Following college graduation, I took the leap of faith to move abroad and spend a year teaching English with the TAPIF program. It was originally supposed to be a gap year, but I ended up teaching for two years as well as au pairing for a summer and landing a full-time job afterward. Even though I saw teaching as a temporary gig, I really enjoyed teaching at several elementary schools in Marseille, especially my second year. It was rewarding to see the children’s progress throughout the year, but saying goodbye to great teachers and students is never easy. On my last day with my TAPIF students, I wanted to do something special with a cultural focus. For my final week of TAPIF, I planned an ESL America-themed party. If you’re looking for ideas for your ESL or TAPIF classroom, look no further. Here’s how you, too, can have an American-themed lesson.
American Flag Activity
Whether you’re working with bigger kids or young ones, planning an American flag craft is a great way to introduce a cultural element and review colors, shapes and numbers. For the older students with more developed motor skills, you can cut out red stripes and a blue rectangle, as seen on Housing A Forest blog.
Or you can opt for a multi-classroom project by creating a large American flag out of student hand cut-outs. I asked all of my classrooms to have their students trace their hands on colored paper. Each class then came down to the common room where we taped up their hand cut-outs to create an American flag. It was a great way to integrate all of the classes of different ages and to create a small souvenir of their favorite English teaching assistant. (And humble, too!)
Statue of Liberty Craft
I loved teaching a mini lesson on the Statue of Liberty because it integrates American and French history so well. It was fairly simple to explain and meant we could make our own Lady Liberty crowns. Not only does it incorporate a mini history lesson, but it also involves a manual, arts-based activity. The Kitchen Table Classroom has a great free printable that you can print for students and let them color. Paging Supermom also has a free printable of Lady Liberty’s crown. Here are some quick fun facts in case you, too, need to brush up on your French-American relations history during the late 1800s.
American Trivia Questions
If you’re looking for a simple activity for your TAPIF America-themed party, look no further than trivia. It’s a fun, easy way to share some basic facts and requires little preparation. I created my own trivia questionnaire for the students, which you can download for free here. Or make your own trivia questionnaire for free with Canva. It’s a great way to learn about American geography and revisit themes already taught.
4th of July Scavenger Hunt
Countries all over the world have their own traditions for their independence days. As part of your TAPIF America-themed lesson, you can introduce your students to American traditions for July 4th. In reality, our July 4th celebrations aren’t all too different from those of France’s July 14th: time with family, grillades, fireworks. I found a great printable from Crafts on Sea of 4th of July objects.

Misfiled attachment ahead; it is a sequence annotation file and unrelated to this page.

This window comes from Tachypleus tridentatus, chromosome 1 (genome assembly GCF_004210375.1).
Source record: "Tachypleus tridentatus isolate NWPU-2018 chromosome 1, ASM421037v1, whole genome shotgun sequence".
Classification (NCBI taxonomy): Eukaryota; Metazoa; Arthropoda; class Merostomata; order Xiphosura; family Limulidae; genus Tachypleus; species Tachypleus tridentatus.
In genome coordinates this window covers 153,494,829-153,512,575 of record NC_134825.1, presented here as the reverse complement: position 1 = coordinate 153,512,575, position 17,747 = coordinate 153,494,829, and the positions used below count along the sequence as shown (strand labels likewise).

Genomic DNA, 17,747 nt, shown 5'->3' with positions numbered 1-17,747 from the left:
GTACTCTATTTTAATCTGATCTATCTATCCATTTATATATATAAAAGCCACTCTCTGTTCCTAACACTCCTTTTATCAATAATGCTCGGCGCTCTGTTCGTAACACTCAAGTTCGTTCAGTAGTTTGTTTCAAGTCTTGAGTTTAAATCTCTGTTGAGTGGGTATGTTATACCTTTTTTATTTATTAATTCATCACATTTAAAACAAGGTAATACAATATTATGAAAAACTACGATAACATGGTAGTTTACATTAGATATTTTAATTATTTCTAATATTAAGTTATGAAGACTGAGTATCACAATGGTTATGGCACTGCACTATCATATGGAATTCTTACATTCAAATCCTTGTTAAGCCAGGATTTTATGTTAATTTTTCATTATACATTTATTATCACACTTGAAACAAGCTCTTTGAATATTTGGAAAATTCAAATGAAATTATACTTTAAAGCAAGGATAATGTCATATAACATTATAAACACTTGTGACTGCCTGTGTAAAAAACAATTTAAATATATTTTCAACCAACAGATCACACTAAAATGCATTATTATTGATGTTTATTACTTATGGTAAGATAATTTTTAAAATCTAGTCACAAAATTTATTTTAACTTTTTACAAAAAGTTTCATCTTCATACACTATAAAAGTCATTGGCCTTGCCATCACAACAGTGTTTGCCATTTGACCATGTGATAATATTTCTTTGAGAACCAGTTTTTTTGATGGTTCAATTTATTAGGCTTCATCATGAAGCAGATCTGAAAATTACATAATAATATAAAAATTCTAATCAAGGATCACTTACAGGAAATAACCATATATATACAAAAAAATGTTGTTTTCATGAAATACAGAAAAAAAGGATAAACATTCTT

Although you probably can’t roll a barbecue grill or fireworks into the school, you could print, laminate and hide the different objects around the classroom. Students could have their own scavenger hunt to find these flash cards and learn the words. Or you could turn these vocab words and images into a bingo card with this online bingo generator.
Another idea for a TAPIF American-themed lesson, especially for an end-of-the-year party, could be filling several jars with American candy. Think Skittles, M&Ms, Sour Patch Kids, Jolly Ranchers, etc. And then you can ask students to guess how many are in the jar. It’s a great (and tasty) way to help the students practice their numbers. The student whose guess is the closest can take home the jar.
Perhaps you can’t decide which of these activities you’d like to do or you need several to fill up your class time. Pas de problème ! You can choose to do rotating stations of 20 or 30 minutes each. For example, half of the class could work on filling out their American trivia sheet while the other half guesses how many candies are in the jar.
Other TAPIF tips
Looking for other helpful tips for your year of the Teaching Assistant Program in France (TAPIF)? I’ve got you covered. I created a post with 19 lesson ideas from songs to books, games to activities. If you’re looking for TAPIF tips outside of the classroom, I also wrote a post on the visa process as well as important things to accomplish in the first three months (opening a bank account, apartment hunting, etc.). Fair warning: my visa process was quite the doozy as it was during Covid!
Whether you want a manual activity like making an American flag or the Statue of Liberty’s crown or prefer delving deeper with trivia questions or a mini history lesson, you’re good to go. TAPIF is a great program to share the basics of English, but what makes it rich and meaningful is sharing your home culture with the students. Good luck on planning your TAPIF American-themed lesson, and share your ideas in the comments.